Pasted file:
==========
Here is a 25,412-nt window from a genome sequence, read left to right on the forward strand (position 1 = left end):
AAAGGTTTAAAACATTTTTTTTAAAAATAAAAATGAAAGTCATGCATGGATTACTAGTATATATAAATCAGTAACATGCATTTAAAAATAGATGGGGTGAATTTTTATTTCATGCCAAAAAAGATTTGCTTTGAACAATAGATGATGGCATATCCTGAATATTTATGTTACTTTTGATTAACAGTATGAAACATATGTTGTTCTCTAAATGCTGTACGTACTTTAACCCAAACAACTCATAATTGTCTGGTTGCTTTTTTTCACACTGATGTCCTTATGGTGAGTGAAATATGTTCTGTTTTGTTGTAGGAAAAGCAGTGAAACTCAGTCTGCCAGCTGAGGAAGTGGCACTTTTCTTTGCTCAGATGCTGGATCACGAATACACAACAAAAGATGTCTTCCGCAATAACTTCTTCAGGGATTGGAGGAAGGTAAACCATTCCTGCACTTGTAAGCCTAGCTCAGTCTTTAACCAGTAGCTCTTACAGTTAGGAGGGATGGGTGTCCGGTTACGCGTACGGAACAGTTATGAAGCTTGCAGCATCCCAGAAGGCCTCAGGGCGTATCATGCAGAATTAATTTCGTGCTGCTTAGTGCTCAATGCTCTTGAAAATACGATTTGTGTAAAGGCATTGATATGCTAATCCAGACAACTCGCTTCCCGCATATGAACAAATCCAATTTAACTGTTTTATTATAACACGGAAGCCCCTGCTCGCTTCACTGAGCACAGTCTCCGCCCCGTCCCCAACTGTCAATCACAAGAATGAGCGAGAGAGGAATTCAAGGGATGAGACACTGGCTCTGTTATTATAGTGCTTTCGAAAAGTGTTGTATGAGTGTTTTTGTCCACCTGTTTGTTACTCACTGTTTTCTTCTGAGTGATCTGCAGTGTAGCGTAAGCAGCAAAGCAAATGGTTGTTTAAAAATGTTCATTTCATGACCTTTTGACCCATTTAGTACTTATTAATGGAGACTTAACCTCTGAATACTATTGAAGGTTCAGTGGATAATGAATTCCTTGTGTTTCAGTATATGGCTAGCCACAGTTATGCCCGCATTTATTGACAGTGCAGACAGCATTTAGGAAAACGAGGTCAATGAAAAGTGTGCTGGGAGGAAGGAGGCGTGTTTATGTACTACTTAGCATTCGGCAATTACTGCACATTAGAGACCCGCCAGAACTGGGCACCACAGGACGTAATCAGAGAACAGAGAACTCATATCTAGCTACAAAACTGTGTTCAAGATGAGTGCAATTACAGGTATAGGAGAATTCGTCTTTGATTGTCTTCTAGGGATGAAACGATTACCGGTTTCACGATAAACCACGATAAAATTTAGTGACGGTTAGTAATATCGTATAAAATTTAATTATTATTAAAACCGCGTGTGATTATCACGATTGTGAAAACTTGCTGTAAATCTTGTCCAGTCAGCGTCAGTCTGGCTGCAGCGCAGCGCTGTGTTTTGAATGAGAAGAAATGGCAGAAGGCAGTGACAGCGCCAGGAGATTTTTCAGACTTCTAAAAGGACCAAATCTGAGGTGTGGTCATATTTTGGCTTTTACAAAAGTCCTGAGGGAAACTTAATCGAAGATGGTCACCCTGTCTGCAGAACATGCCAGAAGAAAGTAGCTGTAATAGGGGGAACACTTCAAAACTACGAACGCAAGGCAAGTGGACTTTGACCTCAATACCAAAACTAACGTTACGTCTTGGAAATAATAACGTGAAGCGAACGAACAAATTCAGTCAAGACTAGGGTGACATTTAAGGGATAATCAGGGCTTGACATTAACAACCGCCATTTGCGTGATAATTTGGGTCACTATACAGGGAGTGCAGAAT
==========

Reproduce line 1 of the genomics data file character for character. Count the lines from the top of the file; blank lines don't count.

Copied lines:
Here is a 25,412-nt window from a genome sequence, read left to right on the forward strand (position 1 = left end):